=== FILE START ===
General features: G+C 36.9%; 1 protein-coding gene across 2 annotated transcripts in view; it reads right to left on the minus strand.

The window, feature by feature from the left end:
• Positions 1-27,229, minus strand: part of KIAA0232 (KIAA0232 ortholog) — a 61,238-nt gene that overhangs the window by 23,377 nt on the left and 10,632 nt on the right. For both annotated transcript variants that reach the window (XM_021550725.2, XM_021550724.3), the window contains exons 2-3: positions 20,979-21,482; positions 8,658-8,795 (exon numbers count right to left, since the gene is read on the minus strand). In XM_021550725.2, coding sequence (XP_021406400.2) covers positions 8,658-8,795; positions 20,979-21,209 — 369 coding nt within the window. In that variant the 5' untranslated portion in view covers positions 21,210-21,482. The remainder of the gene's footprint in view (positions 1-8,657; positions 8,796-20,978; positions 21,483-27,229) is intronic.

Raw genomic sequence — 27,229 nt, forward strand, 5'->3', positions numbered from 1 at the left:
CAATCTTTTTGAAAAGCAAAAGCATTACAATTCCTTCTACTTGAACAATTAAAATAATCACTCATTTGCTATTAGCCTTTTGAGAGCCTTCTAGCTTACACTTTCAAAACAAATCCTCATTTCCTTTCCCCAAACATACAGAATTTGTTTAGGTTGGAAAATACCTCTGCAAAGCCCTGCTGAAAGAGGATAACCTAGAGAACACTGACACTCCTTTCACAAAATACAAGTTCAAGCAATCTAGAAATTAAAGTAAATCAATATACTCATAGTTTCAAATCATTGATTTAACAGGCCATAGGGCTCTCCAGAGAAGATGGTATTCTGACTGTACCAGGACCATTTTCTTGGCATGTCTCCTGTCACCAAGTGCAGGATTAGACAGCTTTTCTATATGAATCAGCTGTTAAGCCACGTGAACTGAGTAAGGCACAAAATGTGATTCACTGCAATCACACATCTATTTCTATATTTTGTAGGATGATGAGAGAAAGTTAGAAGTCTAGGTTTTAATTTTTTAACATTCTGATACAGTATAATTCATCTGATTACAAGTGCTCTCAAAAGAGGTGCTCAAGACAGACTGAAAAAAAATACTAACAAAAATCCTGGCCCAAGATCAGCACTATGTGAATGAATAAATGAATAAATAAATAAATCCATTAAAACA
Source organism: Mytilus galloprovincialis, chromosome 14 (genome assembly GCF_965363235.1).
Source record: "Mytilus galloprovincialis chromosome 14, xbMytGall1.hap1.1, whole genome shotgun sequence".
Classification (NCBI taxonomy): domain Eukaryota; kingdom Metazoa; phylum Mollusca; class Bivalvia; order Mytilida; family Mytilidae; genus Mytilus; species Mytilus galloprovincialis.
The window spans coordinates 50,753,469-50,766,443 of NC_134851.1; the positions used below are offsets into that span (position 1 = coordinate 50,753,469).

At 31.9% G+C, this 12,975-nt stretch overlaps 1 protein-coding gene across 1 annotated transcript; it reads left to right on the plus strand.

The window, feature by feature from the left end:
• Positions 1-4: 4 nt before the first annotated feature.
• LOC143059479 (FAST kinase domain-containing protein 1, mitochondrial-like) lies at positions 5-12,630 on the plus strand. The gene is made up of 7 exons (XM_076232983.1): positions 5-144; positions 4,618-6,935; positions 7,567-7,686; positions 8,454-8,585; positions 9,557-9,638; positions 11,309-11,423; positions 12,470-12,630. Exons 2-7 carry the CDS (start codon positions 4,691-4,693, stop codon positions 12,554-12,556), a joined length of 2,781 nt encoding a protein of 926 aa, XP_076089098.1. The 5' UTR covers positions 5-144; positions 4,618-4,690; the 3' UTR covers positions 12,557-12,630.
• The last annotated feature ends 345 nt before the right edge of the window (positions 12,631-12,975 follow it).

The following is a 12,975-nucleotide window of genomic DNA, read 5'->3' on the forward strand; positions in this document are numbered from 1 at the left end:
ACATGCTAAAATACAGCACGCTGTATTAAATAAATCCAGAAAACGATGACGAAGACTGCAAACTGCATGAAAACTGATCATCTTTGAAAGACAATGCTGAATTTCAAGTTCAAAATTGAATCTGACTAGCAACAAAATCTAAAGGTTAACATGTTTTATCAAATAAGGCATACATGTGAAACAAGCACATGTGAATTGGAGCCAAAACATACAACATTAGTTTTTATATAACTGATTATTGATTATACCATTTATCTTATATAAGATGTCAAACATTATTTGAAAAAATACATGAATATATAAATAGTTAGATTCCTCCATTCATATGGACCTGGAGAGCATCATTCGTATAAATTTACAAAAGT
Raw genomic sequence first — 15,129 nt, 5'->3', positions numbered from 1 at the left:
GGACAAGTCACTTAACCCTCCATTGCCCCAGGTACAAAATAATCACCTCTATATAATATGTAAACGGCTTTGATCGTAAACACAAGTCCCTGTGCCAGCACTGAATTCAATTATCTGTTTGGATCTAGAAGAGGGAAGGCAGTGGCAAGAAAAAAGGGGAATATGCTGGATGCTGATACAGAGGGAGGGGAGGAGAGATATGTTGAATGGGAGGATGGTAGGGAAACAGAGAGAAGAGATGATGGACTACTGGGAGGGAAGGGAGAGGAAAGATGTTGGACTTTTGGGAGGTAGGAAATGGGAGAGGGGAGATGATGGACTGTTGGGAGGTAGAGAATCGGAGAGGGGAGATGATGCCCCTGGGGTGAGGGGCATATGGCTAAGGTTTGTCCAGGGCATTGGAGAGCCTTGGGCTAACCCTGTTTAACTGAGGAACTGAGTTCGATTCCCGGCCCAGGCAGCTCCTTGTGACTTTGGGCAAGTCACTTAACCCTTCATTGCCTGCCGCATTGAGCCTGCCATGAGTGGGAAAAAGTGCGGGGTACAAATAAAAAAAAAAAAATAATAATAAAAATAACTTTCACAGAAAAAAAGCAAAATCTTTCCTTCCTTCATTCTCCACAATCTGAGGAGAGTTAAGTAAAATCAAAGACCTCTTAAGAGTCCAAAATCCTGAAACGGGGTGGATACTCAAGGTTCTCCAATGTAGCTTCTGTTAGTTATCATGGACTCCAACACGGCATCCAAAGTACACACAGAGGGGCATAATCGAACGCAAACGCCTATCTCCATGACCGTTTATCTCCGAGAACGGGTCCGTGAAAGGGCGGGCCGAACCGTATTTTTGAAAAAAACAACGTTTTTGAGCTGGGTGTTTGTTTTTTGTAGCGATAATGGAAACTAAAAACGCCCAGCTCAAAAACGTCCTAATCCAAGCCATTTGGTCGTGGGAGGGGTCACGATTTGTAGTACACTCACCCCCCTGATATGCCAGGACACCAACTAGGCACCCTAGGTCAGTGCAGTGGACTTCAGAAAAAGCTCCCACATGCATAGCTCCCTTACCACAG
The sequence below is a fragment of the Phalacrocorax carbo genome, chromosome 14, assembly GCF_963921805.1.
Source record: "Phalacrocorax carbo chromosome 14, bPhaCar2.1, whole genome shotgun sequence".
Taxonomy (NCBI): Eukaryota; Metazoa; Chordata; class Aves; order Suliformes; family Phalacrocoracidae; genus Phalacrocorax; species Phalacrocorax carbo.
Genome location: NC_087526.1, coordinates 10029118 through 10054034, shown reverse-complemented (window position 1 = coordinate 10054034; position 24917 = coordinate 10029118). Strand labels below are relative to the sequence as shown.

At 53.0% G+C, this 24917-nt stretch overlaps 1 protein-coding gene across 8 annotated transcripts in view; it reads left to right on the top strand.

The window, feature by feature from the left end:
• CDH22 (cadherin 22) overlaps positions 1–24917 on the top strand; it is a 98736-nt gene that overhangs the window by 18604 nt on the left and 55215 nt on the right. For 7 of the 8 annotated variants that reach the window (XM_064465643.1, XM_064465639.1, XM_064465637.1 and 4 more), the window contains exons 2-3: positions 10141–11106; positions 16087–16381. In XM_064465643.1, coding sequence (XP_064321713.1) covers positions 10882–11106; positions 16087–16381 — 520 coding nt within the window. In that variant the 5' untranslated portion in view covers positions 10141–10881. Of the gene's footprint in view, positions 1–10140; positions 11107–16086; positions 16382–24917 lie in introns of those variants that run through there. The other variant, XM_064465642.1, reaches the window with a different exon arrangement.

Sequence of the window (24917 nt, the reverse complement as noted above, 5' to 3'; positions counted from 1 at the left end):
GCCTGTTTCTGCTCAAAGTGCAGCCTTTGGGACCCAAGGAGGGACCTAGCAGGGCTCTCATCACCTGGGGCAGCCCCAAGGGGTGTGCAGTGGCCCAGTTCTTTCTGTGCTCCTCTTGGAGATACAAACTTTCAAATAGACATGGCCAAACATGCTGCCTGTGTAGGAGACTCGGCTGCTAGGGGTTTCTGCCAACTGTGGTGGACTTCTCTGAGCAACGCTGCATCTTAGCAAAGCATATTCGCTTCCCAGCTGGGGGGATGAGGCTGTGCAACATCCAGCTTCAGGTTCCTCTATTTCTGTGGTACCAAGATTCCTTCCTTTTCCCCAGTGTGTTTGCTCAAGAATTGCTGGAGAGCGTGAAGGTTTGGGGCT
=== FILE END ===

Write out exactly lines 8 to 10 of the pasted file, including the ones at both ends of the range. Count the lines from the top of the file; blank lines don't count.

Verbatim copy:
Classification (NCBI taxonomy): domain Eukaryota; kingdom Metazoa; phylum Mollusca; class Bivalvia; order Mytilida; family Mytilidae; genus Mytilus; species Mytilus galloprovincialis.
The window spans coordinates 50,753,469-50,766,443 of NC_134851.1; the positions used below are offsets into that span (position 1 = coordinate 50,753,469).

At 31.9% G+C, this 12,975-nt stretch overlaps 1 protein-coding gene across 1 annotated transcript; it reads left to right on the plus strand.